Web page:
The aroma of paint and paper welcomed the parents to the art room during the high school open house. We milled around telling moms and dads about our work displayed there that night. This moment to shine validated the effort given to color, line, form, design, shadow, gradient and other creative elements.
“Your son is talented,” Astra Patterson, our beloved instructor said to a pair of overly happy parents. She went on to describe the method he had used. They listened nodding their heads grinning from ear to ear.
“Oh, we are just so proud! Look at this!” They each held a side of the brightly charcoal rubbed page and made exuberant comments about it. Mrs. Patterson beamed. Then her face changed to horror at what happened next. She tried to remain composed but had a hard go of it.
The mother said, “You know what we are going to do son? We are going to take this and get it laminated. Yes we are.” My jaw dropped. Astra was sputtering. The parents were oblivious to our distress at the thought of treating art in such a damaging way. Finally our teacher was able to form her words in a tactful way.
“That is great that you want to display your son’s work. Might I suggest a great way to do that? You can take it to a framing shop in town. They will mount it in a frame with glass. This will preserve the art and you can hang it up and everything.” She had managed to not offend and they were grateful for her suggestion.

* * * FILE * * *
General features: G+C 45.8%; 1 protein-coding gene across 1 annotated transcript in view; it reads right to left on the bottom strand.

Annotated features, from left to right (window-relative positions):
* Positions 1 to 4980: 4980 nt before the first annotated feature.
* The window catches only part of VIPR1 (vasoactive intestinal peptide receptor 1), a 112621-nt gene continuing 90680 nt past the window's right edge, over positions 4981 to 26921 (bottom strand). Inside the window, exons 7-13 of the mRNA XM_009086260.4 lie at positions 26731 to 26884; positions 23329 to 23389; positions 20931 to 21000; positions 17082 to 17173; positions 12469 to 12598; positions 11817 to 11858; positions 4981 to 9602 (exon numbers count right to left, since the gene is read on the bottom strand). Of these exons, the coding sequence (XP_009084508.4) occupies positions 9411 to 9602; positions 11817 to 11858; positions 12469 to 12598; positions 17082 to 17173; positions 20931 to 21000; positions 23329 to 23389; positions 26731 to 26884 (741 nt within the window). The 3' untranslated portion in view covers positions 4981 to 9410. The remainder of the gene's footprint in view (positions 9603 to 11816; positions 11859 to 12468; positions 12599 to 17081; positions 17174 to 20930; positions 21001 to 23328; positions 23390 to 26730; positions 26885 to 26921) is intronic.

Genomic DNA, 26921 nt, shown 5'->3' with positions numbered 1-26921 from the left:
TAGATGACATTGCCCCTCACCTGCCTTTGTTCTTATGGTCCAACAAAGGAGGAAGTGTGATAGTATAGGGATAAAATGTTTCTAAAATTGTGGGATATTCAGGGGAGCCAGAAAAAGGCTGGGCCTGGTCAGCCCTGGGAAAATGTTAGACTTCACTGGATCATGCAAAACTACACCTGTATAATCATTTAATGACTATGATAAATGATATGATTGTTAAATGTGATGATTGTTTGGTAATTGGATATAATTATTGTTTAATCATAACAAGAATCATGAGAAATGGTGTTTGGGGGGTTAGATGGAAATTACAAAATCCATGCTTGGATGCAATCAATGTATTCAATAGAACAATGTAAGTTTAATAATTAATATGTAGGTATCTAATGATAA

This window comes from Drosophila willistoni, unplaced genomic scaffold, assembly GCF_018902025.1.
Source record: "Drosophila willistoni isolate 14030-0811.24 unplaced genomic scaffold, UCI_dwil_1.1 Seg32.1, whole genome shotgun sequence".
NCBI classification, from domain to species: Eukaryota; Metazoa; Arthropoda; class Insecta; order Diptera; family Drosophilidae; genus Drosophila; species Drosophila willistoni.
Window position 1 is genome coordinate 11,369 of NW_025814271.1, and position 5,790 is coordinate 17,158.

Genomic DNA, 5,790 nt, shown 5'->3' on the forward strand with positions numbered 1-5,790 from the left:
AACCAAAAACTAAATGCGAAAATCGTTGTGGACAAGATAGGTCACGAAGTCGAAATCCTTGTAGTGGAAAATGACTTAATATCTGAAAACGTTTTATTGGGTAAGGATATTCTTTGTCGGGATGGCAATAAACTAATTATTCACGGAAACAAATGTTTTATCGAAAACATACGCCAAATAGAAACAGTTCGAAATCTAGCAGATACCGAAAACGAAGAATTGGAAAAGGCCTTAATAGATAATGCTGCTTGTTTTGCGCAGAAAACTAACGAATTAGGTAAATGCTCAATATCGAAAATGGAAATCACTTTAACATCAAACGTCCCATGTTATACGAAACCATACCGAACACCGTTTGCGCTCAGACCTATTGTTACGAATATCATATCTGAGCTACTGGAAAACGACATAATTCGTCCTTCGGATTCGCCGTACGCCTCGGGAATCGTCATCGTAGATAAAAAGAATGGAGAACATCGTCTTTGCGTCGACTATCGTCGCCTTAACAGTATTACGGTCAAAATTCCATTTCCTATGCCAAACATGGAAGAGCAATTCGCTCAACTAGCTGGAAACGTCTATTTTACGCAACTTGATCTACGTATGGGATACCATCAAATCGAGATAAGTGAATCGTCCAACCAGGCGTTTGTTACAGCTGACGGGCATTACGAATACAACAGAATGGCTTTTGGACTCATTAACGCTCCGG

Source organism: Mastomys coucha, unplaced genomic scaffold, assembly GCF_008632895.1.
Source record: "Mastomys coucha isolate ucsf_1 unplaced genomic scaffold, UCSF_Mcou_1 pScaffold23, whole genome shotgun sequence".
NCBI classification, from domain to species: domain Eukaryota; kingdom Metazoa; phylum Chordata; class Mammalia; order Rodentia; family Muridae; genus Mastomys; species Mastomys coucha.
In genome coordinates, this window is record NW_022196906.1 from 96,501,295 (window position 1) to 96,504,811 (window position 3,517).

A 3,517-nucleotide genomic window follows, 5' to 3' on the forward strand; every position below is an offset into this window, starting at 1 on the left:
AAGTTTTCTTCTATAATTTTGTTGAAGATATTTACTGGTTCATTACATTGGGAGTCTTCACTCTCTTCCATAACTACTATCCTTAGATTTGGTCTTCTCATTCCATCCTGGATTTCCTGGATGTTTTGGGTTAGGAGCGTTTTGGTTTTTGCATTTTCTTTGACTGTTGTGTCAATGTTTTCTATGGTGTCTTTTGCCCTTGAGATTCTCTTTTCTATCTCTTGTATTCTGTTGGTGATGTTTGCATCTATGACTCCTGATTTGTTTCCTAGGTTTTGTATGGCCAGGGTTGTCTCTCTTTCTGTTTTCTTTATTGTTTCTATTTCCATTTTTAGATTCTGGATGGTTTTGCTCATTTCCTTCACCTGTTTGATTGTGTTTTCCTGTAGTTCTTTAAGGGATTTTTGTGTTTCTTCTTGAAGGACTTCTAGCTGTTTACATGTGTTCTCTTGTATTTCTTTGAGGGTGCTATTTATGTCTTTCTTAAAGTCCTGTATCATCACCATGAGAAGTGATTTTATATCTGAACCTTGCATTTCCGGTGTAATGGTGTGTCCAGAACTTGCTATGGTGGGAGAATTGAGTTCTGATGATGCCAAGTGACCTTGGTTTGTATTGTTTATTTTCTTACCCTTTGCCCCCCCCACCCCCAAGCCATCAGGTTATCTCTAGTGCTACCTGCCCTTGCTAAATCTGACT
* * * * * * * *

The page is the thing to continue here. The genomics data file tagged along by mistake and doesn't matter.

This incident of desecration deterred is seared in my memory in full color detail. I must confess, though, that this well intentioned mother is not the only one to diminish the worth of something that should be esteemed.
I, too, am guilty of wanting to laminate pieces of art.
When I jump to conclusions and spew out trite solutions to age old problems I am not validating the pain of the person trying to just get me to listen and not interrupt.
When I shoo the children to the other room with nothing more than a nod after the lay their hearts before me in gifts of trinkets and doodles I am letting their magnificence slip by unnoticed.
When I curl up on my bed berating myself for not being good enough, or happy enough, or strong enough, or whatever enough and then get up after half-a-cry putting on a mask to try to cover my perceived inadequacies I devalue the beautiful work God is doing in my soul.
My prayer today: When I am about to laminate the goodness before me, Father, may there be rescuers like Mrs. Patterson to intervene and help me to value the valuable.